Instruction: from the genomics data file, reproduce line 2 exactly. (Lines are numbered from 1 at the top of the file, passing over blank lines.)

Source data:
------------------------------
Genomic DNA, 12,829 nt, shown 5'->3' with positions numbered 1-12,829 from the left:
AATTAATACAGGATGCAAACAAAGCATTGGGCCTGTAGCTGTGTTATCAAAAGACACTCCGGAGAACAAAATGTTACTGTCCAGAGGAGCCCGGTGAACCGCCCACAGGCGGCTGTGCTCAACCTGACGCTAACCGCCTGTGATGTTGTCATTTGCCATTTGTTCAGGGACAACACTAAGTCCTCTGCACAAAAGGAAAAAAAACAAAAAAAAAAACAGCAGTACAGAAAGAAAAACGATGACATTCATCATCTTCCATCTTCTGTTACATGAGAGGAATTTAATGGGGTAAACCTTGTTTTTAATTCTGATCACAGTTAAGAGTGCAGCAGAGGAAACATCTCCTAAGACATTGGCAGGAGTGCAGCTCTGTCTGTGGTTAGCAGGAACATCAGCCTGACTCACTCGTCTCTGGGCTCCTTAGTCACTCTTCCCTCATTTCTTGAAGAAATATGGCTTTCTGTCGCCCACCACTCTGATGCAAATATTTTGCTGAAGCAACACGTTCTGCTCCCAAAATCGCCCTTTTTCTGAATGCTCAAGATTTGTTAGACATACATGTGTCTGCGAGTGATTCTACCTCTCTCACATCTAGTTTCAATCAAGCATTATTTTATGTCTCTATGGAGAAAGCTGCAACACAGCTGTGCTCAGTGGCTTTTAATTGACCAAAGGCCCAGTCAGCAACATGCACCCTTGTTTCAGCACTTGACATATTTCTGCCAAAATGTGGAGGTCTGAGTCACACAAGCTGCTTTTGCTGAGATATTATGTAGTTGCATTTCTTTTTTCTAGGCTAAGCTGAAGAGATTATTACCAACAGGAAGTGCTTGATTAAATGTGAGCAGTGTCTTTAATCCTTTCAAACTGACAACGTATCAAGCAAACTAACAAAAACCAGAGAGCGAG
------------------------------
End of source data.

AATTAATACAGGATGCAAACAAAGCATTGGGCCTGTAGCTGTGTTATCAAAAGACACTCCGGAGAACAAAATGTTACTGTCCAGAGGAGCCCGGTGAACCGCCCACAGGCGGCTGTGCTCAACCTGACGCTAACCGCCTGTGATGTTGTCATTTGCCATTTGTTCAGGGACAACACTAAGTCCTCTGCACAAAAGGAAAAAAAACAAAAAAAAAAACAGCAGTACAGAAAGAAAAACGATGACATTCATCATCTTCCATCTTCTGTTACATGAGAGGAATTTAATGGGGTAAACCTTGTTTTTAATTCTGATCACAGTTAAGAGTGCAGCAGAGGAAACATCTCCTAAGACATTGGCAGGAGTGCAGCTCTGTCTGTGGTTAGCAGGAACATCAGCCTGACTCACTCGTCTCTGGGCTCCTTAGTCACTCTTCCCTCATTTCTTGAAGAAATATGGCTTTCTGTCGCCCACCACTCTGATGCAAATATTTTGCTGAAGCAACACGTTCTGCTCCCAAAATCGCCCTTTTTCTGAATGCTCAAGATTTGTTAGACATACATGTGTCTGCGAGTGATTCTACCTCTCTCACATCTAGTTTCAATCAAGCATTATTTTATGTCTCTATGGAGAAAGCTGCAACACAGCTGTGCTCAGTGGCTTTTAATTGACCAAAGGCCCAGTCAGCAACATGCACCCTTGTTTCAGCACTTGACATATTTCTGCCAAAATGTGGAGGTCTGAGTCACACAAGCTGCTTTTGCTGAGATATTATGTAGTTGCATTTCTTTTTTCTAGGCTAAGCTGAAGAGATTATTACCAACAGGAAGTGCTTGATTAAATGTGAGCAGTGTCTTTAATCCTTTCAAACTGACAACGTATCAAGCAAACTAACAAAAACCAGAGAGCGAG